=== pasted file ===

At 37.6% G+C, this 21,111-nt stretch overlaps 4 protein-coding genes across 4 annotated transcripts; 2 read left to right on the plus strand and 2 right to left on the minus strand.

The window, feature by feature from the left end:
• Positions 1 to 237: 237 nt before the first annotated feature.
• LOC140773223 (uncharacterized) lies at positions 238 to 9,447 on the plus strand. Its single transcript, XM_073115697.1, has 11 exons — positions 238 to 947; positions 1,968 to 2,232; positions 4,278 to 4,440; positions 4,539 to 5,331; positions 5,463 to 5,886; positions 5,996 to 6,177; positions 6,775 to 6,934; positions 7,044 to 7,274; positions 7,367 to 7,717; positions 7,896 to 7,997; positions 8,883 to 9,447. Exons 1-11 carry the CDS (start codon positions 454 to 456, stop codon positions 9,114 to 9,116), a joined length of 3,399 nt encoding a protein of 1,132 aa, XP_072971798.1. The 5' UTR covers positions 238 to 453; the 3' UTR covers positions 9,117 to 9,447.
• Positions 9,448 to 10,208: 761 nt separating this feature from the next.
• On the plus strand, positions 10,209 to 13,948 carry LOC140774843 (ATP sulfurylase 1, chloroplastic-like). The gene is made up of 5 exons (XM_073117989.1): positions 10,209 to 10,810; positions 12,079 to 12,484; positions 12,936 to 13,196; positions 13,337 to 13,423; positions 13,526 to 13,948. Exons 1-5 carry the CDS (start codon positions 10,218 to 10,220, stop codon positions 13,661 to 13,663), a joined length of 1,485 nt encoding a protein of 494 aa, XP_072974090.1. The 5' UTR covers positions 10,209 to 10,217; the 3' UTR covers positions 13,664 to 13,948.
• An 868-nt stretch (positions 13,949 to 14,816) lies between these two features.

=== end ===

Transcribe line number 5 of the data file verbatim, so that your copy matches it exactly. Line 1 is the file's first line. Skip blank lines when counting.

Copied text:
• Positions 9,448 to 10,208: 761 nt separating this feature from the next.